Headline May 10, 2016/ ''' *CHANGING THE *FUTURE* OF HUMANITY '''



UNLESS THE UNIVERSITIES  -AND THE STUDENTS the world over, stand tall, grasp and become the hub of generating new ideas-

And promote- a culture of tolerance, - the world at large,  cannot march forward on the path of progress and prosperity. For its only, and only, and only an education, that can help change, along with many other things, all the needed transformation........ of attitudes.

True Education - one that is great and well rounded education,  only and alone, can make us more understanding, compassionate, generous, and sacrificing. 

This holds just so true for the first historic conceptual host and trustee, of the World Students Society, Pakistan......

This holds true for every single country in the world.  This Young and Present generation  is the future of the world. But we must do everything to understand the linkage between academia, industry, vocational training institutions, through a well thought out strategy.

For without that understanding, all efforts would be in vain. All could be lost. And having discerned that, we turn and look at technology, science and the forward march. Just when-

*A Scientist gets the green light to edit the human genome*:

IT WOULD HARDLY BE HYPERBOLIC to say that inside a non-descript office in London  -just so recently- a small group of- Scientists and patient advocates made a decision that could potentially change the future of humanity.

Since 2012,  scientists have been experimenting with  CRISPR-Cas9, a powerful tool that works like an editor for DNA   -allowing them to find and correct mutations that can lead to deadly diseases. Now, the first time, a researcher has the green light to test this tool on viable embryos. 

Kathy Niakan is expected to start trials in London at the Francis Crick Institute   -known as Crick   -within the next several months.

Scientists have manipulated the genomes of many animal species, but no sanctioned studies on human embryos have been done using CRISPR.

Last year, to the horror of some scientists and ethicists, Chinese researchers reported that they had experimented on human embryos, prompting calls for a temporary worldwide moratorium on the use of CRISPR on so-called germline cells   -those from human embryos, eggs or sperm.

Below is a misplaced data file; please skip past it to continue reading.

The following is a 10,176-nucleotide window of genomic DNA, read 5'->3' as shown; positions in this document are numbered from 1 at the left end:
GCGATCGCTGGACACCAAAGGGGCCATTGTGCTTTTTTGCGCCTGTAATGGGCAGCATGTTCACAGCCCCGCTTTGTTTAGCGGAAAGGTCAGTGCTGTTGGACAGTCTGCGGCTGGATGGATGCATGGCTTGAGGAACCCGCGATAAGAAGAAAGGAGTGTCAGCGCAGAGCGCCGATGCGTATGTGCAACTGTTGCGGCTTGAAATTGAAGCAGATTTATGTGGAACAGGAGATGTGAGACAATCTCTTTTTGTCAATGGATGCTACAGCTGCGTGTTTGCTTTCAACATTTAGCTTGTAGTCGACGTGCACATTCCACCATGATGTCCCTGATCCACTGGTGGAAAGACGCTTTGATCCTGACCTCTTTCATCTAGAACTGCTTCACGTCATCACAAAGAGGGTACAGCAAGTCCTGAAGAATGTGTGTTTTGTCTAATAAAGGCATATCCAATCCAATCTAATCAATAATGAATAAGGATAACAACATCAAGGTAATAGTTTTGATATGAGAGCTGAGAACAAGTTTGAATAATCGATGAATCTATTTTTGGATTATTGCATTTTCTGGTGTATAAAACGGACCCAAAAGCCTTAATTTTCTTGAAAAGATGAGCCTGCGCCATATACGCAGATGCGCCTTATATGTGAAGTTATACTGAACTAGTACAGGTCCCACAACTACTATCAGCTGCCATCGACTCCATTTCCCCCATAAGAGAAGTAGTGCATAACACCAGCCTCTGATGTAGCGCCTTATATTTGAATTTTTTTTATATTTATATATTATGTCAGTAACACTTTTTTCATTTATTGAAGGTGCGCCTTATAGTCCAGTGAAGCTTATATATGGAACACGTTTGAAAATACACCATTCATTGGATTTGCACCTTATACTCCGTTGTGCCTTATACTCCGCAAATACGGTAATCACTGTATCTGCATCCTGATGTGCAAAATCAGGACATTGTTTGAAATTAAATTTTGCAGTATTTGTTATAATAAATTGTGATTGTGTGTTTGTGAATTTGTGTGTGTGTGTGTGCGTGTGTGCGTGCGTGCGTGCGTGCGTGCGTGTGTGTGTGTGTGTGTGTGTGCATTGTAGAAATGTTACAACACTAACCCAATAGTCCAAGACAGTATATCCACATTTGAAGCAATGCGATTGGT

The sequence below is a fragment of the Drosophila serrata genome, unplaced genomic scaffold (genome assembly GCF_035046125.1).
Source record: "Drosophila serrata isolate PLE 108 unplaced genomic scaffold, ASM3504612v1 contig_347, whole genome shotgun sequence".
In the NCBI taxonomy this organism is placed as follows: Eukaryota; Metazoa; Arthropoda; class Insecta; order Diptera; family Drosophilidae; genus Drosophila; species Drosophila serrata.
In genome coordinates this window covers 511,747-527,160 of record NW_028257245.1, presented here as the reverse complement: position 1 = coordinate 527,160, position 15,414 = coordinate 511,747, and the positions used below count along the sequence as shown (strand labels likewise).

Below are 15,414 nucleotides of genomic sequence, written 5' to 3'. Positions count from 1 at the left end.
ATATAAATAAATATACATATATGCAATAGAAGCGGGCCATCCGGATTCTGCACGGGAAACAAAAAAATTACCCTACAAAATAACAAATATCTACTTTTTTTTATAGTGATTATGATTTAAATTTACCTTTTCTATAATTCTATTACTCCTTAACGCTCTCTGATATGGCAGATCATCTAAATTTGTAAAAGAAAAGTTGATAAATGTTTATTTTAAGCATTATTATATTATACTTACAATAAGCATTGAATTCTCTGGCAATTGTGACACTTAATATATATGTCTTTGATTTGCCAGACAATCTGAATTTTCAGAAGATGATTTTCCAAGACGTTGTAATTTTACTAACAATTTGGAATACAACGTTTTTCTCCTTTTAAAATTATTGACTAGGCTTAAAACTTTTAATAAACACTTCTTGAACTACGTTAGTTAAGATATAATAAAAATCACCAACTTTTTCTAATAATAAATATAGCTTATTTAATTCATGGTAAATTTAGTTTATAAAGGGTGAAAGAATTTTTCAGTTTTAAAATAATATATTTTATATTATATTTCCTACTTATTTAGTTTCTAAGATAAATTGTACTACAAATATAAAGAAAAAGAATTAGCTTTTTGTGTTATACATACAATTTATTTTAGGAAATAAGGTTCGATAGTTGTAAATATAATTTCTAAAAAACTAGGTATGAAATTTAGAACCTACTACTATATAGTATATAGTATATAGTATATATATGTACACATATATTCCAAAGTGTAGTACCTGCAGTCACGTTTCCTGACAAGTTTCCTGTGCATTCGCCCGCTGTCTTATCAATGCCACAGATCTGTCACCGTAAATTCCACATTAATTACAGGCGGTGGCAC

That's because unlike other gene-editing techniques, which can be clunky to use,  CRISPR  is precise, efficient, affordable and, perhaps most concerning to some, easy to use.

That's what makes the this Feb 1 decision, issued by the U.K.'s Human Fertilisation and Embryology Authority (HFEA), so precedent-setting. It's also what makes it so controversial.

Depending on whom you ask,  CRISPR   can be cast as a medical miracle with the potential to help cure diseases like  sickle-cell anemia, Alzheimer's and even cancer   -or a science-fiction nightmare waiting to happen.

For her part, Niakan is treading carefully. She ultimately hope her research will shed light on what makes a healthy embryo, which could lead to information that could help prevent miscarriages and improve fertility.

''We want to understand the biology of how to make a successful embryo,'' says scientist Kathy Niakan.

''Now we have a really efficient method that allows us to very precise and specific alterations to the DNA sequence. That allows us to ask questions about the functions of genes, and which are required for a healthy development.''

Because the research is focused on the earliest stage of development , the embryos will be destroyed after seven days [which in itself is an aspect of this work that makes some people uncomfortable].      

The fact that  CRISPR  allows scientists to permanently change the human genome of embryos makes some scientist nervous.

''I do not think we are ready to edit human embryos yet,'' says J Craig Venter, who co-mapped the Human Genome.

''We have little or no knowledge of how changing the  genetic code  will effect development. Only a small percentage of genes are well understood.

For most, we have little or no no clue as to their role.''
The Honour and Serving of the latest  Operational Research on ''Life and Science''  continues. Thank  You all for reading and sharing forward, and see you on the following one:

With respectful dedication to the Students, Professors and Teachers of the world. See`Ya all on !WOW!  -the World Students Society and the Ecosystem 2011:

''' Courageous Work '''

Good Night and God Bless

SAM Daily Times - the Voice of the Voiceless


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